U. Hainz, B. Jurgens, T. Wekerle, M. G. Seidel and Andreas Heitger Pages 267 - 272 ( 6 )
Hematopoietic stem cell transplantation (HSCT) is complicated by unwelcome side-effects that arise on the basis of an altered immune system. Infectious complications and alloreactive T-cell responses trigger a process of ongoing immune activation and inflammation. Negative-feedback mechanisms to counteract inflammation involve the induction of the immunoregulatory enzyme indoleamine 2,3-dioxygenase (IDO), which mediates anti-inflammatory activities and T-cell inhibition via tryptophan catabolism. However, persistent immune activation and generalized release of pro-inflammatory cytokines deviate immune regulation towards chronic suppression incapable to abrogate the inflammatory response. This review focuses on the unique role of tryptophan catabolism in modulating inflammatory processes and T-cell responses after HSCT.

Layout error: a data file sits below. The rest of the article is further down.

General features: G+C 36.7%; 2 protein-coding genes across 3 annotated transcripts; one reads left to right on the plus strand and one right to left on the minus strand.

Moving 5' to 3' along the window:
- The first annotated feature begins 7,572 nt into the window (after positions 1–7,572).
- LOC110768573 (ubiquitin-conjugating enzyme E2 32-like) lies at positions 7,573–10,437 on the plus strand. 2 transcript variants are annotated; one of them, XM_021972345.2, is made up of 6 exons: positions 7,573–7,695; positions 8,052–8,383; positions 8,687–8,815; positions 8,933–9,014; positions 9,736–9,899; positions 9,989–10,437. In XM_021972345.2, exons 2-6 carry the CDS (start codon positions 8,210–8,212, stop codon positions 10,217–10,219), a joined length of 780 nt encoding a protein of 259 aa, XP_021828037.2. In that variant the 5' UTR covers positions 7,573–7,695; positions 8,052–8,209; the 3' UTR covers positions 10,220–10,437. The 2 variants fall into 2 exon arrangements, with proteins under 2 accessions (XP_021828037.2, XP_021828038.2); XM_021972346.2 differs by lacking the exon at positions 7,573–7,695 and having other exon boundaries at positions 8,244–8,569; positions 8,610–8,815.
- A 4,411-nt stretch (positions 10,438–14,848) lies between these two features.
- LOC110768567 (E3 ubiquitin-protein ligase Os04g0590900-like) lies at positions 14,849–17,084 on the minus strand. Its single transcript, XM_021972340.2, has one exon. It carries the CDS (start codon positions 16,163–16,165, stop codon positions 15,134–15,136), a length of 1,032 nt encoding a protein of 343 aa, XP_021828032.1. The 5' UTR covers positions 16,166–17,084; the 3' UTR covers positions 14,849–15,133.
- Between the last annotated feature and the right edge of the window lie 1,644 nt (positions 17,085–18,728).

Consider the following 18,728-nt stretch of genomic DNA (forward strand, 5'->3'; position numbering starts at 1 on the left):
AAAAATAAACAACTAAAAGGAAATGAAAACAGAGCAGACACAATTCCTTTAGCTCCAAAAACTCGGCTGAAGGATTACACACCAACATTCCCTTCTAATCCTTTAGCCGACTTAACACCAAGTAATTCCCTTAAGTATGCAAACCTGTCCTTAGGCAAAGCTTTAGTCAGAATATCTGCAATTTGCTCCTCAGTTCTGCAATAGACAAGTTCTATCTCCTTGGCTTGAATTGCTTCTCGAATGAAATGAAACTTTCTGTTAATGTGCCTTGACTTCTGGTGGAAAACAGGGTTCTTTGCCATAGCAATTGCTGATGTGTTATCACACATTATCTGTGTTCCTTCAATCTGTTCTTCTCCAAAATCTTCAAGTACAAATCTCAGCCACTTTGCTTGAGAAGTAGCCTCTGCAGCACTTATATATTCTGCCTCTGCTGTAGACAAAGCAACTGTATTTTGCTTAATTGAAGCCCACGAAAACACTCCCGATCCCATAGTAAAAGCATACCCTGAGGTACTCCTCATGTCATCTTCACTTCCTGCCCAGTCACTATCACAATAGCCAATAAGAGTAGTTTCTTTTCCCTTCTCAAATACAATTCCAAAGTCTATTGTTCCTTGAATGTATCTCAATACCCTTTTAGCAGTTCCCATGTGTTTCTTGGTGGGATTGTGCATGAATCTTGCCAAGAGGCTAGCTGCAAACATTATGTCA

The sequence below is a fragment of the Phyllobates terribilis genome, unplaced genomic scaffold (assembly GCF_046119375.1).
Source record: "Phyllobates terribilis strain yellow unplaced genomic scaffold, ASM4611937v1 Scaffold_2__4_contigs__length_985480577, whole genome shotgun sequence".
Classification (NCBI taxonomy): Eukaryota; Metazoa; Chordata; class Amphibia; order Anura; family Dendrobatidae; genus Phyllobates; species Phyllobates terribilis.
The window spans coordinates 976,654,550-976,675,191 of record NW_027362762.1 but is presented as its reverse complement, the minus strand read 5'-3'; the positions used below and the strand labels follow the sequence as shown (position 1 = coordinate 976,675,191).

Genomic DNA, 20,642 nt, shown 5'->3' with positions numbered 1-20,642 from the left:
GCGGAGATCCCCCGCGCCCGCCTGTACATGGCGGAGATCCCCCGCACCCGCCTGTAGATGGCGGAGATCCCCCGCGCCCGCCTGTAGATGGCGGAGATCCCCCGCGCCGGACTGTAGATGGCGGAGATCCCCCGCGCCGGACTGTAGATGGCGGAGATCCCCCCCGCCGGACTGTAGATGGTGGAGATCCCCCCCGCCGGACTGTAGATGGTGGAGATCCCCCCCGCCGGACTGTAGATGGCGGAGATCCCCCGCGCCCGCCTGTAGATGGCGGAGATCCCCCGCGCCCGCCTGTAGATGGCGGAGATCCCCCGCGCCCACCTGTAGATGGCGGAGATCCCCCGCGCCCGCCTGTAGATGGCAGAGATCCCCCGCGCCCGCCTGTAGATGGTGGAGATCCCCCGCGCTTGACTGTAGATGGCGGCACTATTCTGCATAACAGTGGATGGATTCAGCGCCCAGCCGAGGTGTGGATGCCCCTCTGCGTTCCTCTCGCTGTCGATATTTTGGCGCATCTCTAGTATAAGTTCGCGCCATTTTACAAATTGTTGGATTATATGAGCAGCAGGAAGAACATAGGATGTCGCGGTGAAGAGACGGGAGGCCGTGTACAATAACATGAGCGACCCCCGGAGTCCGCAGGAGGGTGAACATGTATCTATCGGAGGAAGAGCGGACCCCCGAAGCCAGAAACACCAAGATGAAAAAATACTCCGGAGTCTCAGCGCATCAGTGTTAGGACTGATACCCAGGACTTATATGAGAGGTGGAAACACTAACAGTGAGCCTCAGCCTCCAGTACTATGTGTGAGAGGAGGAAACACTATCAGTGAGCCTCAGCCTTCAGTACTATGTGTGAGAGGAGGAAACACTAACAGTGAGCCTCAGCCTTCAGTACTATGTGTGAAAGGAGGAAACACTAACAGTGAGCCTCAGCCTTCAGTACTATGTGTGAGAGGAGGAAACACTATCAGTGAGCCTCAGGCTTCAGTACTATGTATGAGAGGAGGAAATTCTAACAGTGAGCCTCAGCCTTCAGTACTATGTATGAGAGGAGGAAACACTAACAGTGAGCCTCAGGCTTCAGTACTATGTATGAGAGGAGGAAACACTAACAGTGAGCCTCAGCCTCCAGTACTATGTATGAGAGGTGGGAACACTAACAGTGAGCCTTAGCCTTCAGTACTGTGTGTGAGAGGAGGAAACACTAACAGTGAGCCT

Indoleamine 2,3-dioxygenase, HSCT, T-cell, transplantation, tolerance, inflammation, CTLA4, GVHD
Children's Cancer Research Institute, Transplantation Immunology, Kinderspitalgasse 6, A-1090 Vienna, Austria.